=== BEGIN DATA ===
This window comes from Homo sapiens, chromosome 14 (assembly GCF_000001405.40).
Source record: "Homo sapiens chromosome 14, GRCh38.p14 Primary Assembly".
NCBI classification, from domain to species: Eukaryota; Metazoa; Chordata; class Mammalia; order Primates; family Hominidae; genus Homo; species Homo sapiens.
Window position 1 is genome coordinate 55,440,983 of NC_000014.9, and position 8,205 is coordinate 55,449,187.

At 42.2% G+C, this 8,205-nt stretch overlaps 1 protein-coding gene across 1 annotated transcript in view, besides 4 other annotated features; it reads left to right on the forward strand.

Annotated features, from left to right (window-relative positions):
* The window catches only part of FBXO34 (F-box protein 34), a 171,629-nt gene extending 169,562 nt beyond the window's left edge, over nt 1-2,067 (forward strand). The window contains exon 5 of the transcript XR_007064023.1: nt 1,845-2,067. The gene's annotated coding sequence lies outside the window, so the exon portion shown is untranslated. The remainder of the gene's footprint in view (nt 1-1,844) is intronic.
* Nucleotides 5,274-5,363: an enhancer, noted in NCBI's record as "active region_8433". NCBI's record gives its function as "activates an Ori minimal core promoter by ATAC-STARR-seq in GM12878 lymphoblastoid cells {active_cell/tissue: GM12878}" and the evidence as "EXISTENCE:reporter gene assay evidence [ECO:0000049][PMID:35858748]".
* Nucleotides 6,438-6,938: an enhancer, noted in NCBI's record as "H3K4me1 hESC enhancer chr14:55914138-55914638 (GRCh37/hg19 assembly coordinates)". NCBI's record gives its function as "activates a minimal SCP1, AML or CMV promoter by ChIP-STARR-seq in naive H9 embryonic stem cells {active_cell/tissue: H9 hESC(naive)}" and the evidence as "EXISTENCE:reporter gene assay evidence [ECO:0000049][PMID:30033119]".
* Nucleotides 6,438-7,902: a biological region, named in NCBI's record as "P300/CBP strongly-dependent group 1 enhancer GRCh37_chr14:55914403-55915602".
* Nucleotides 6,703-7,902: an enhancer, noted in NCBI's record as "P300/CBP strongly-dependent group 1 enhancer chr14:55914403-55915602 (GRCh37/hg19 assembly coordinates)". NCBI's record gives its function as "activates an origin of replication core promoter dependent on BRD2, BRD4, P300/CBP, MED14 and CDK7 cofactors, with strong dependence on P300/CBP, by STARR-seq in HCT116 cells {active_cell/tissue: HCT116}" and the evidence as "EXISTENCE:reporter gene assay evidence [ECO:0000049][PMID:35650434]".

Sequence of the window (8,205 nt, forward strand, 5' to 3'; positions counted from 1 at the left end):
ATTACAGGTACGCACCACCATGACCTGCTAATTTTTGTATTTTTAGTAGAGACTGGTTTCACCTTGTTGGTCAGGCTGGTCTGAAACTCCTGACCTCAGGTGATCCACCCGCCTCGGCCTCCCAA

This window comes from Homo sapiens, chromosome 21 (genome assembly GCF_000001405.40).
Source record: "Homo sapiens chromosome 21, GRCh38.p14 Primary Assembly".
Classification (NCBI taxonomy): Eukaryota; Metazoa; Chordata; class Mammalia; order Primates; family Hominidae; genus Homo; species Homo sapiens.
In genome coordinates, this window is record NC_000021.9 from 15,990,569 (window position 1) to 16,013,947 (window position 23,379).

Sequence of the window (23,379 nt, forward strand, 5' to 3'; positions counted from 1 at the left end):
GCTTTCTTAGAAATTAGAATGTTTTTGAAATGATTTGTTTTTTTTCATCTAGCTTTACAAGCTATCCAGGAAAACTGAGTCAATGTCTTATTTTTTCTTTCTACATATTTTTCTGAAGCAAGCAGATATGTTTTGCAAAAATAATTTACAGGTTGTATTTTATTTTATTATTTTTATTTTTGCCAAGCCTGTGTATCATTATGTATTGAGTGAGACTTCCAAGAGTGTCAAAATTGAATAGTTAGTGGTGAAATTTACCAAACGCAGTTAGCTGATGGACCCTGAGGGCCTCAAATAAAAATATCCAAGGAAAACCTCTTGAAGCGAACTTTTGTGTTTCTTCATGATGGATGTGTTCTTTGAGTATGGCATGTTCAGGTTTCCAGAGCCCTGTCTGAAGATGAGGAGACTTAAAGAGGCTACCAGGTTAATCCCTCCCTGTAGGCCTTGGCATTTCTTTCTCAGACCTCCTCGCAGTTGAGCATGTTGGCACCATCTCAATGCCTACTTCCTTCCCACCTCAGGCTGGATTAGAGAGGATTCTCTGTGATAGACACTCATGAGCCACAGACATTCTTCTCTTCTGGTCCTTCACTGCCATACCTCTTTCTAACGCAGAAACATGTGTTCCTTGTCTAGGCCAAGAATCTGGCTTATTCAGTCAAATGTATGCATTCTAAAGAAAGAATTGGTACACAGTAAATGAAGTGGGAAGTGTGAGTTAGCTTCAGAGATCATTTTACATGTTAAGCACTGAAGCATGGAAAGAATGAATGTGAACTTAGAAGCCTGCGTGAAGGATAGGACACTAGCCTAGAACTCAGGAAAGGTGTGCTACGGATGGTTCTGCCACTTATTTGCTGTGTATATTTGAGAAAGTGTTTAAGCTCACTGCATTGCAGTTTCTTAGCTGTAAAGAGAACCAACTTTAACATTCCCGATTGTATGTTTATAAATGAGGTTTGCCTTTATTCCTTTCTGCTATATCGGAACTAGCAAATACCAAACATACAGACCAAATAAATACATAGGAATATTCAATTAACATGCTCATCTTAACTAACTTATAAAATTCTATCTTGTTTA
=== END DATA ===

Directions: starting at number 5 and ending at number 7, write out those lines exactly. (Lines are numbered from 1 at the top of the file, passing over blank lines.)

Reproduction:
At 42.2% G+C, this 8,205-nt stretch overlaps 1 protein-coding gene across 1 annotated transcript in view, besides 4 other annotated features; it reads left to right on the forward strand.

Annotated features, from left to right (window-relative positions):
* The window catches only part of FBXO34 (F-box protein 34), a 171,629-nt gene extending 169,562 nt beyond the window's left edge, over nt 1-2,067 (forward strand). The window contains exon 5 of the transcript XR_007064023.1: nt 1,845-2,067. The gene's annotated coding sequence lies outside the window, so the exon portion shown is untranslated. The remainder of the gene's footprint in view (nt 1-1,844) is intronic.